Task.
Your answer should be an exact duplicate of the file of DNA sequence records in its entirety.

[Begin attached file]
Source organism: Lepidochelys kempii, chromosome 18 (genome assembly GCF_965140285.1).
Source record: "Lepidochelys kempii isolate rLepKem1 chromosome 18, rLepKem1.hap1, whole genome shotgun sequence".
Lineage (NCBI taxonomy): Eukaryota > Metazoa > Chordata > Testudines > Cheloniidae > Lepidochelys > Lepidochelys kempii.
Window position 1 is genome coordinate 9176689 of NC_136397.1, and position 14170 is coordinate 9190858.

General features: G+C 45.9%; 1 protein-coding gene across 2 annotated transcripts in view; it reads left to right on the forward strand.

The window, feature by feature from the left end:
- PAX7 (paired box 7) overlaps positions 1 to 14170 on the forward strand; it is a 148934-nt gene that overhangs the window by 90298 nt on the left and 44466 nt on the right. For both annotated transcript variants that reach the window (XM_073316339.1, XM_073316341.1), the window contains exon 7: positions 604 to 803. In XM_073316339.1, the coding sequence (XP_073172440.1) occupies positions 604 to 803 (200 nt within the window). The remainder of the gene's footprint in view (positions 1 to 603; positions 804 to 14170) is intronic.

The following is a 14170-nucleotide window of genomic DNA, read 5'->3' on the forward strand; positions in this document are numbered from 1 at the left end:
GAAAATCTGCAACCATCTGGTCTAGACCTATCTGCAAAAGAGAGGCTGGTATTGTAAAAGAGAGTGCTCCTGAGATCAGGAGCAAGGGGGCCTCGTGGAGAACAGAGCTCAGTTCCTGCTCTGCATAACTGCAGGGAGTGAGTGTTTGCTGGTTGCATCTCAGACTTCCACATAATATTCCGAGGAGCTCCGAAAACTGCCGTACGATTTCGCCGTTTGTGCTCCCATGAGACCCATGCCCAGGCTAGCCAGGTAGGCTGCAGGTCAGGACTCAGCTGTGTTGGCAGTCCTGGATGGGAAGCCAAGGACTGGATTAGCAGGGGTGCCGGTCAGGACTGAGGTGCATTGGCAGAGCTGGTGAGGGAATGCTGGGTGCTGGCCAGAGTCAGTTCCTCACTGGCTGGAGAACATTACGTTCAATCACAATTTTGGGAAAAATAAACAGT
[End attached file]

Source organism: Lepidochelys kempii, chromosome 18 (genome assembly GCF_965140285.1).
Source record: "Lepidochelys kempii isolate rLepKem1 chromosome 18, rLepKem1.hap1, whole genome shotgun sequence".
Lineage (NCBI taxonomy): Eukaryota > Metazoa > Chordata > Testudines > Cheloniidae > Lepidochelys > Lepidochelys kempii.
Window position 1 is genome coordinate 9176689 of NC_136397.1, and position 14170 is coordinate 9190858.

General features: G+C 45.9%; 1 protein-coding gene across 2 annotated transcripts in view; it reads left to right on the forward strand.

The window, feature by feature from the left end:
- PAX7 (paired box 7) overlaps positions 1 to 14170 on the forward strand; it is a 148934-nt gene that overhangs the window by 90298 nt on the left and 44466 nt on the right. For both annotated transcript variants that reach the window (XM_073316339.1, XM_073316341.1), the window contains exon 7: positions 604 to 803. In XM_073316339.1, the coding sequence (XP_073172440.1) occupies positions 604 to 803 (200 nt within the window). The remainder of the gene's footprint in view (positions 1 to 603; positions 804 to 14170) is intronic.

The following is a 14170-nucleotide window of genomic DNA, read 5'->3' on the forward strand; positions in this document are numbered from 1 at the left end:
GAAAATCTGCAACCATCTGGTCTAGACCTATCTGCAAAAGAGAGGCTGGTATTGTAAAAGAGAGTGCTCCTGAGATCAGGAGCAAGGGGGCCTCGTGGAGAACAGAGCTCAGTTCCTGCTCTGCATAACTGCAGGGAGTGAGTGTTTGCTGGTTGCATCTCAGACTTCCACATAATATTCCGAGGAGCTCCGAAAACTGCCGTACGATTTCGCCGTTTGTGCTCCCATGAGACCCATGCCCAGGCTAGCCAGGTAGGCTGCAGGTCAGGACTCAGCTGTGTTGGCAGTCCTGGATGGGAAGCCAAGGACTGGATTAGCAGGGGTGCCGGTCAGGACTGAGGTGCATTGGCAGAGCTGGTGAGGGAATGCTGGGTGCTGGCCAGAGTCAGTTCCTCACTGGCTGGAGAACATTACGTTCAATCACAATTTTGGGAAAAATAAACAGT